D.) Sometimes the relationship felt uneven and I wanted Rachel to have more agency. This book plays around with the "bad boy" and "good girl" dynamic. Part of this includes Isaiah acting overprotective in the way that her family does and involves Rachel wondering if she's weak. Whenever a character thinks Am I X? and the romantic interest says, you're not X, you're Y, I feel kind of dissociated from the romance and internal struggle. There are also few alpha/controlling male love interests who I personally love even when they're acting overprotective. I've read a bunch of other reviews that emphasized how much the reviewers liked those aspects of the book, so this is another personal preference issue. Plus Rachel does have more agency by the end.
Too many plot threads in this one. I appreciate the attempt to bring in issues from the first two novels and to introduce a bunch of other new character and plot threads, but I wished that some of the subplots had gotten eliminated and I wanted some others to get more focus. While I enjoyed the overall plot - the way Rachel and Isaiah both came to terms with their pasts and each other - and the vivid drag racing setting, I wanted something more like Pushing the Limits. Slower, fuller, more emotionally dynamic because it had less action and could focus more on pushing its bounds. There was a scene in Pushing the Limits that nearly made me cry. There was a scene in Crash into You that I thought had the potential for that but didn't mesh with me. Again personal preference - if you want your books to have more action and get bored with the everyday-life feel of some contemporaries, you will probably really like this.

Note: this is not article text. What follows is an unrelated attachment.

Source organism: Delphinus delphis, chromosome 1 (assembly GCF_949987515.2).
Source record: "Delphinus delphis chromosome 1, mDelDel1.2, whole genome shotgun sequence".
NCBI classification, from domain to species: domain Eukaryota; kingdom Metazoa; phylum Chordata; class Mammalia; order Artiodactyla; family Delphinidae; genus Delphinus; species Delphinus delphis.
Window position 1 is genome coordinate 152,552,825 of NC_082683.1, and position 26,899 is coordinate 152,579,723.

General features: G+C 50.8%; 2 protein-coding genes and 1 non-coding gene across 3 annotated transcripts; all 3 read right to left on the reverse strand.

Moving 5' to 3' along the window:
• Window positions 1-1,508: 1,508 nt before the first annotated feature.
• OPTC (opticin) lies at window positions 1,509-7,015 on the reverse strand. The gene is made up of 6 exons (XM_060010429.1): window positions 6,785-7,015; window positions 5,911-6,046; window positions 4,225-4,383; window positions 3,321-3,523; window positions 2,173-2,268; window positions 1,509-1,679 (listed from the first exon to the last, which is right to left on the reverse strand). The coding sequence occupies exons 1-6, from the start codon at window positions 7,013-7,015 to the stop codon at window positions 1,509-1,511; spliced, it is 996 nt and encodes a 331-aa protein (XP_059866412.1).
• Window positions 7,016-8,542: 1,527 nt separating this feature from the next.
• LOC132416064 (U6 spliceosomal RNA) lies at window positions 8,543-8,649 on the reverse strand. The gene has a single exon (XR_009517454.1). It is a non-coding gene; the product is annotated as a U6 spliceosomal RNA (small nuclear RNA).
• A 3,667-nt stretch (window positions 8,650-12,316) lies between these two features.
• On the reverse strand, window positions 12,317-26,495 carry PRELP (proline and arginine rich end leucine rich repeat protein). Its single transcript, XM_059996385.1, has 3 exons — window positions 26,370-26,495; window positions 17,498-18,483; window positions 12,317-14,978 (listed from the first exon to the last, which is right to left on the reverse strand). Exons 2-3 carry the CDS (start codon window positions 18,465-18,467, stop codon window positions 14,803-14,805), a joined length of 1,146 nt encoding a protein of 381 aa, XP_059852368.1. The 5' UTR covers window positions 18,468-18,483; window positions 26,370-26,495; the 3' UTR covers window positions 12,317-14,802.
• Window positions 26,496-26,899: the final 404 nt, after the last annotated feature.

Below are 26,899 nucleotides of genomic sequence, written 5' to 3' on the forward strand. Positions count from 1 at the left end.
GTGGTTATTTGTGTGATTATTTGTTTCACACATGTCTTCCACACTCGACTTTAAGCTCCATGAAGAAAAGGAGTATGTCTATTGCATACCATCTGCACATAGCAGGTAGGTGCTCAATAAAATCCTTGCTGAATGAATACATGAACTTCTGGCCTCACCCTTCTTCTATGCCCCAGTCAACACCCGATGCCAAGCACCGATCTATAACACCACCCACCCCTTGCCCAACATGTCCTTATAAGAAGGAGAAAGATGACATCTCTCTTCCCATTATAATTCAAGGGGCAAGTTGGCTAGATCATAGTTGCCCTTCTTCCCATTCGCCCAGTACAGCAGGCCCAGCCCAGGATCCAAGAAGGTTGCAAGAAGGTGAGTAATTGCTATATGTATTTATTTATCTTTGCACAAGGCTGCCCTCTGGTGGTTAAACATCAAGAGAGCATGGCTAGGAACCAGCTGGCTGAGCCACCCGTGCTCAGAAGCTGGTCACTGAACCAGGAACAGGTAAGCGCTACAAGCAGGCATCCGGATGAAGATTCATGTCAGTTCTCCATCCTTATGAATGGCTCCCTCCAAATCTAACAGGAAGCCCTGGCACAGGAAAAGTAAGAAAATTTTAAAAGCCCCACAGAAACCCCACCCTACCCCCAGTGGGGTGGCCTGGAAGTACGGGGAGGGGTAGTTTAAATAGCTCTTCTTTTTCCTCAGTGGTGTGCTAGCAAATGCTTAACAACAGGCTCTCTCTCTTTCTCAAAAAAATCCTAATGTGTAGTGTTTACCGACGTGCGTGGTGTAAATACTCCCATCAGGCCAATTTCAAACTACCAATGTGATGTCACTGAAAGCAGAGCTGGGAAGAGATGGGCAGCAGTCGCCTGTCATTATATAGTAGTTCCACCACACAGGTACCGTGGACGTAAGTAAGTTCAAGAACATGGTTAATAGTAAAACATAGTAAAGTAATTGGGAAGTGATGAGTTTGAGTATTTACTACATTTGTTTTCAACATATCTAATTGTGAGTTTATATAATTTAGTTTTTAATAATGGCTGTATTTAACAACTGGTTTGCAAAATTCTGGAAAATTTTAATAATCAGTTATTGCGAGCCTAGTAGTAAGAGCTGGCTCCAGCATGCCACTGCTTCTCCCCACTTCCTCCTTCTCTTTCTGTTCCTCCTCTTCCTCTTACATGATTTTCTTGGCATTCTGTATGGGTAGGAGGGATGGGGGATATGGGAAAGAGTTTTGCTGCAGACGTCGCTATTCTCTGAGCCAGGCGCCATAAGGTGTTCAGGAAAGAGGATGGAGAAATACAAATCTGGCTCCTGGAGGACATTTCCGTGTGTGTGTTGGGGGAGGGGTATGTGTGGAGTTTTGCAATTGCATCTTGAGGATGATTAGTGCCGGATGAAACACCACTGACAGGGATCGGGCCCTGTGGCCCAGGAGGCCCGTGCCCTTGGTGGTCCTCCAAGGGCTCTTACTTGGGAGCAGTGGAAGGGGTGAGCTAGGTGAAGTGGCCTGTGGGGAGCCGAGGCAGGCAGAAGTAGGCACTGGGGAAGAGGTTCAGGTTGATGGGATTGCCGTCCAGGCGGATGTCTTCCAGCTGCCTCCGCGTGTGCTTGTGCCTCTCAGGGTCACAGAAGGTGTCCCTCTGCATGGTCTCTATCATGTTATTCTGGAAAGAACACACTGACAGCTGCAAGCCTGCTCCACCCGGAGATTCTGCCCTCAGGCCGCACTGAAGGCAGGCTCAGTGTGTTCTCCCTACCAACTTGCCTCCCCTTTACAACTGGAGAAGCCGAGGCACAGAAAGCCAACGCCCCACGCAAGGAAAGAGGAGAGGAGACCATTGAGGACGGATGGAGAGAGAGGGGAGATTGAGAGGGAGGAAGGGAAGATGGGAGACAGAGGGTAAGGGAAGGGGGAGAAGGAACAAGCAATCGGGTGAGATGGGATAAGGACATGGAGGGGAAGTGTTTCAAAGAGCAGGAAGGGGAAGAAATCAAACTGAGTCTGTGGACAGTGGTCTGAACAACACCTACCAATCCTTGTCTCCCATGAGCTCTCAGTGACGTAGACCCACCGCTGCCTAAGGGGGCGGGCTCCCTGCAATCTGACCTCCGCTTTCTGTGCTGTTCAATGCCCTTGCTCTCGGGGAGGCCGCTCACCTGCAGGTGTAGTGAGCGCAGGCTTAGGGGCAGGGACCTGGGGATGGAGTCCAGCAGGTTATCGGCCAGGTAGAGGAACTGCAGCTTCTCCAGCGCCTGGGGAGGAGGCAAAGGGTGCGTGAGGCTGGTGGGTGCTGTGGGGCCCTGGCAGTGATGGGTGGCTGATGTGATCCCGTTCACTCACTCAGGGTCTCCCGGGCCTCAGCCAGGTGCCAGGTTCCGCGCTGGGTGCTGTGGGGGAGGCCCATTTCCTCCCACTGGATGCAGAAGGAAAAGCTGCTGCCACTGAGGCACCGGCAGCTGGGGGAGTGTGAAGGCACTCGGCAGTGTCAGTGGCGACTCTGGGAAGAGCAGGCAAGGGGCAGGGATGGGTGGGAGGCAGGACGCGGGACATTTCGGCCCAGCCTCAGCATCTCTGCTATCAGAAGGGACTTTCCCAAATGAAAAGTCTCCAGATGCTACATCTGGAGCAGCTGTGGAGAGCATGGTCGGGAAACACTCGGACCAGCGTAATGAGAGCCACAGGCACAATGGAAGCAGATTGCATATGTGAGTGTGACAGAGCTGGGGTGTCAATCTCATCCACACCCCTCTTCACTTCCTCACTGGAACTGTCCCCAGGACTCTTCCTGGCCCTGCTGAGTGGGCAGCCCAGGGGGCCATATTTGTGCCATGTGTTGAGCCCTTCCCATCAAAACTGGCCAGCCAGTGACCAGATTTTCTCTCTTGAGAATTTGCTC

So cool and so obvious that McGarry did her research on drag and legal racing. While reading, I was reminded a lot of The Dream Thieves. Whereas TDT has a more magical feel to its racing scenes, Crash into You has a raw and gritty and realistic vibe, and I loved it. Two novels on drag racing, and a part of me is kind of tempted and half curious about this thing that I will probably never see/experience.